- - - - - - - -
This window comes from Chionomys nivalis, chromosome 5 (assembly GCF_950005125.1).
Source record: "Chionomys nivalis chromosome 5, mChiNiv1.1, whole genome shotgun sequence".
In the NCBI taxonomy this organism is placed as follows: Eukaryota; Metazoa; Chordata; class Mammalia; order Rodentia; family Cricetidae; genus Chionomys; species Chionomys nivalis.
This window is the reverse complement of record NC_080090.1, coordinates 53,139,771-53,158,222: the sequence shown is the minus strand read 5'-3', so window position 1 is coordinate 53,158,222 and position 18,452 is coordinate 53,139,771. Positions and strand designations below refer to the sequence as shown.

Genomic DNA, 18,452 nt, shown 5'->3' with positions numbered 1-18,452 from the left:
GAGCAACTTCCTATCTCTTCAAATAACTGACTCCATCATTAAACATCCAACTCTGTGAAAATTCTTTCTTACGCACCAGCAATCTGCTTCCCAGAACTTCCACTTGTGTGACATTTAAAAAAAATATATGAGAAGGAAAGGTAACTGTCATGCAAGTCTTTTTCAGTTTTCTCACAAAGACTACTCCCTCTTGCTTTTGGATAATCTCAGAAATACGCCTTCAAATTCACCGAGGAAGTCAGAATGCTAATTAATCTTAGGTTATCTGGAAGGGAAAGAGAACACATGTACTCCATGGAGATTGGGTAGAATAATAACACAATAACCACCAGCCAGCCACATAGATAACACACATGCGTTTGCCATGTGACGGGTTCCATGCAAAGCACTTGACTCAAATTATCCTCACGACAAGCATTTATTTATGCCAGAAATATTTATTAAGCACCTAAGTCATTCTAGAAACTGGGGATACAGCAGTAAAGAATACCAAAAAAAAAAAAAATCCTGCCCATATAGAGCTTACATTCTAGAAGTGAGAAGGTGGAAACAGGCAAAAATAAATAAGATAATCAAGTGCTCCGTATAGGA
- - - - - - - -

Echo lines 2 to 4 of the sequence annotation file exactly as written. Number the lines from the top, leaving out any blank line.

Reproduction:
Source record: "Chionomys nivalis chromosome 5, mChiNiv1.1, whole genome shotgun sequence".
In the NCBI taxonomy this organism is placed as follows: Eukaryota; Metazoa; Chordata; class Mammalia; order Rodentia; family Cricetidae; genus Chionomys; species Chionomys nivalis.
This window is the reverse complement of record NC_080090.1, coordinates 53,139,771-53,158,222: the sequence shown is the minus strand read 5'-3', so window position 1 is coordinate 53,158,222 and position 18,452 is coordinate 53,139,771. Positions and strand designations below refer to the sequence as shown.